A flexible layout container for multiparty video chat

real-time communications industry news wrap September 2018

When anyone builds a multiparty video chat application they pretty quickly run into the issue of how to lay out the many different participants. You want everyone to be visible to everyone else and you also want video to take up as much space as possible, without wasted white-space. In the web you have the additional complexity of lots of different display sizes. Participants can be on a mobile device or tablet, or even just resizing their browser window so that they can see something else beside the video chat. For this reason you want a layout algorithm that is responsive.

We have been using a layout container we wrote internally for our applications (eg. meet.tokbox.com). We’ve been gradually iterating on it, adding more and more features and different ways to lay out participants. You can find the layout container at https://github.com/aullman/opentok-layout-js along with instructions for how to easily drop it into any OpenTok application.

You can also see this layout algorithm in action on meet.tokbox.com.

Fixed Aspect Ratio

Our first attempt at solving this problem was to build a layout container that makes all participants the same size. It just assumes that every participant is the same aspect ratio and then it calculates what the optimum layout is.


This algorithm looks at the aspect ratio of the first participant, in this case 16:9 and then makes every other participant that dimension. It then uses a brute force method to determine the best layout. It does this by trying different combinations of rows and columns and finds which one takes up the most space. So for example if there are 4 participants it will try 1 column and 4 rows, 2 columns and 2 rows, 3 columns and 2 rows or 4 columns and 1 row. It will then figure out which of these arrangements takes up the most space inside its container. This way it will actually work no matter what the dimensions of the container is.

A tall container results in 1 column and 4 rows.

Vertical layout container for multiparty video chat

A wide container results in 4 columns and 1 row.

Horizontal layout container for multiparty video chat

Most other sizes result in 2 columns and 2 rows.

2 x 2 layout container for multiparty video chat

You can get this layout by using the layout container and passing in fixedRatio: true like so:

var initLayoutContainer = require('opentok-layout-js');
 var layout = initLayoutContainer(document.getElementById("layout"), {

fixedRatio: true



You probably noticed that you are still often left with some white-space around the videos. We can eliminate some of that white-space by cropping the videos. In a normal face-to-face conversation you don’t need the sides of the video. So if we crop those off we can have more of our layout be the video of our participants faces.

Respecting lots of aspect ratios

Sometimes not all participants have the same aspect ratio. With OpenTok now supporting Safari on iOS there are more and more participants joining from mobile devices. Also with screensharing there are any number of different aspect ratios possible.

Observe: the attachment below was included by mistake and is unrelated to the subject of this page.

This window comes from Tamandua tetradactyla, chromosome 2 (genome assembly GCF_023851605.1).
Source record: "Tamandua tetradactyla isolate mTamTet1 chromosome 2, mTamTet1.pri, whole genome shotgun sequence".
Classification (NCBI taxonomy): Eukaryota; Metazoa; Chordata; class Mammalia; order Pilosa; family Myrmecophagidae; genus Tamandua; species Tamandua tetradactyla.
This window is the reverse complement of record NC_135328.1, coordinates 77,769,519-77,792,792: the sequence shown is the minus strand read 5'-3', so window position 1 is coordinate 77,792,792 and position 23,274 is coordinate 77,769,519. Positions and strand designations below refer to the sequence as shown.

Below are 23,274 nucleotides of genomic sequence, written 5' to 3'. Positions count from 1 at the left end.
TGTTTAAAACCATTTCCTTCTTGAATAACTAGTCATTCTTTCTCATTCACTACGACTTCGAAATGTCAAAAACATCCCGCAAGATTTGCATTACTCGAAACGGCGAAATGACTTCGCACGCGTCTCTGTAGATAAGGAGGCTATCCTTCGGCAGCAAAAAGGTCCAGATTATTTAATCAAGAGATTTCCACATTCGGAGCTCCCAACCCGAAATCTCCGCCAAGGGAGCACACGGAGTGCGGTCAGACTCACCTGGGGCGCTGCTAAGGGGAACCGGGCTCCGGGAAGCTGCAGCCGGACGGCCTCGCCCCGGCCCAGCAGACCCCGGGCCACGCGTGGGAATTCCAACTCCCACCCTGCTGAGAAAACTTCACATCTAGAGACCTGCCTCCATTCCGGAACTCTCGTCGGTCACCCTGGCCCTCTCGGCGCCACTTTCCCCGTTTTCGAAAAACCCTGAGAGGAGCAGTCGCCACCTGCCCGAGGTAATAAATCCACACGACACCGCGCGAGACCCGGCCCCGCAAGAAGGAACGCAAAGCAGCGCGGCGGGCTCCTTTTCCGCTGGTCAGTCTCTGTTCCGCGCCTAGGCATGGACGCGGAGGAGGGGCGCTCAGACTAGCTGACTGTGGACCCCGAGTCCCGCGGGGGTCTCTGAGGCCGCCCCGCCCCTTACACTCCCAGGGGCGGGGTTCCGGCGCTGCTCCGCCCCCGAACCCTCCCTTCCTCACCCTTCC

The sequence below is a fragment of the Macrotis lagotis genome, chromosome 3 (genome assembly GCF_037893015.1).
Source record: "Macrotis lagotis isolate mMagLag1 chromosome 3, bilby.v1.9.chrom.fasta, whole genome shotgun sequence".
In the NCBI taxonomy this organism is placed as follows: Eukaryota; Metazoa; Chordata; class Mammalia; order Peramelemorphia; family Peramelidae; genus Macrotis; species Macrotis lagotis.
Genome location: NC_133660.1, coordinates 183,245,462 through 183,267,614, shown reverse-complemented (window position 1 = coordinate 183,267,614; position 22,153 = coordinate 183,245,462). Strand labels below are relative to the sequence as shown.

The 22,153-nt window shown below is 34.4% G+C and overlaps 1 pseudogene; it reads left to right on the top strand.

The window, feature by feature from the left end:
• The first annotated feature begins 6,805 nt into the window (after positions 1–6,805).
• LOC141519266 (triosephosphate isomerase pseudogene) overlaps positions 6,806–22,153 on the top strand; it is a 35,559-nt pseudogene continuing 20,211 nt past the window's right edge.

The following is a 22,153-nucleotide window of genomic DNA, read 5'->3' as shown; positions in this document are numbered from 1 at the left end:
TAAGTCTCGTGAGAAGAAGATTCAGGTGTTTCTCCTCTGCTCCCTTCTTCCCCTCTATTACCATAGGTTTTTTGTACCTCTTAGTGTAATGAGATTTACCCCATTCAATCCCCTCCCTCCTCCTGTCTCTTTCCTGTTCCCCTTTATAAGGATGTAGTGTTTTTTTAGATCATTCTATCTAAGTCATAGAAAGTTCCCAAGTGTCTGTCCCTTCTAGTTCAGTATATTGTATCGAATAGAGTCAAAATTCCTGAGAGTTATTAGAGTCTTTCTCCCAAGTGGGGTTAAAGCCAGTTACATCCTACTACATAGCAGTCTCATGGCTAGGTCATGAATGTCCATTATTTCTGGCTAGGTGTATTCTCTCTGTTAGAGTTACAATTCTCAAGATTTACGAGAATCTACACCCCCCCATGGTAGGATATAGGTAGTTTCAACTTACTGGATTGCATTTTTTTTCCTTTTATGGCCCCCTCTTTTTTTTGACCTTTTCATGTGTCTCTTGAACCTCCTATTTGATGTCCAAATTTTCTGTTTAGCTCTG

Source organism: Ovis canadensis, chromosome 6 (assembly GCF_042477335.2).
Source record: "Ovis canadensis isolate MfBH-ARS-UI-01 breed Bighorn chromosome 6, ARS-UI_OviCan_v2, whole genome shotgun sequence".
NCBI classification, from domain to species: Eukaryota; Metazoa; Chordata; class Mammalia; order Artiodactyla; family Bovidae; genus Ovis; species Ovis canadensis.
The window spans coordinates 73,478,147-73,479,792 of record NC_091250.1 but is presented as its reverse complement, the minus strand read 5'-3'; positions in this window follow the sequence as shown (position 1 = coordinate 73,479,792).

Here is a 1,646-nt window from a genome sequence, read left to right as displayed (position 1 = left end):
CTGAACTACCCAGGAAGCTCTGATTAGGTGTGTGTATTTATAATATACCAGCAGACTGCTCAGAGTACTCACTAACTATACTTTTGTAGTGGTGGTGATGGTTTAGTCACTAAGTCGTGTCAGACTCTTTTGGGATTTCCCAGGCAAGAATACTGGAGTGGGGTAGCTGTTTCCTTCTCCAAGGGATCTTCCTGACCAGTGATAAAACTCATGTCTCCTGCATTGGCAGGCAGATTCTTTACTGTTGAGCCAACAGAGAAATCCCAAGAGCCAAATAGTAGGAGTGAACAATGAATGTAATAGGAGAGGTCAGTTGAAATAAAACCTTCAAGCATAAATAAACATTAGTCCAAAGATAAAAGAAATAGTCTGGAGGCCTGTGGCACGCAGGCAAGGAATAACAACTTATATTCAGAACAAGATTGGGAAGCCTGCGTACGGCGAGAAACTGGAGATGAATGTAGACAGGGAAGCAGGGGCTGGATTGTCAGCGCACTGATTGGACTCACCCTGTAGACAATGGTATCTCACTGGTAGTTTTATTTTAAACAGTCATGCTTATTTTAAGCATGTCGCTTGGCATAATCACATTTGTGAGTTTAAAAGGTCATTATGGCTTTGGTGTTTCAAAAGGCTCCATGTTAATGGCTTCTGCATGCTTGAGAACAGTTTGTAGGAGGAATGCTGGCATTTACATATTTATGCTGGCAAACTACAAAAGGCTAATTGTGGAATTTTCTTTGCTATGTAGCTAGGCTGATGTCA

There are also times when you don’t want to crop any of the video. For example, when sharing a screen or when there are multiple participants all in front of one camera and you want to be able to see all of them. In these situations you don’t want to crop any of the video because you could lose some important information.

To solve this let’s modify our layout algorithm to respect multiple different aspect ratios.

multiparty video chat flexible layout example

In this example you can see that there are several different aspect ratios being displayed in the container and all of them are being respected. In order to make this algorithm work we looked for some inspiration from photo layout algorithms like the Flickr justified layout. We couldn’t use the Flickr layout directly because it does not work quite the same way. It assumes you are going to be scrolling through a list of photos and so it doesn’t constrain the height. But we can borrow some of the concepts.

Again this is just a variation on the existing layout algorithms. It uses the same algorithm to determine how many rows and columns to use. Then when placing the elements, it just makes sure to respect their native aspect ratios. Then (borrowing from Flickr) if the whole height of the container isn’t taken up it does another pass through of each row to see whether they could be made taller to take up more of the width. This means that some rows can now be taller than others but it also means that we either take up the whole height or the whole width of the allocated space.

Putting it all together

We have put all of these layout algorithms together in meet.tokbox.com with different buttons allowing you to switch between different layouts. In the future it would be interesting to automatically detect when it makes sense to respect aspect ratios and when not to. We could detect faces in the video and if there were more than one make sure that you respect the aspect ratio so you don’t crop participants out.

If you want to get started building a multiparty video chat app with this layout algorithm, sign up here for a trial account with $10 of free credit.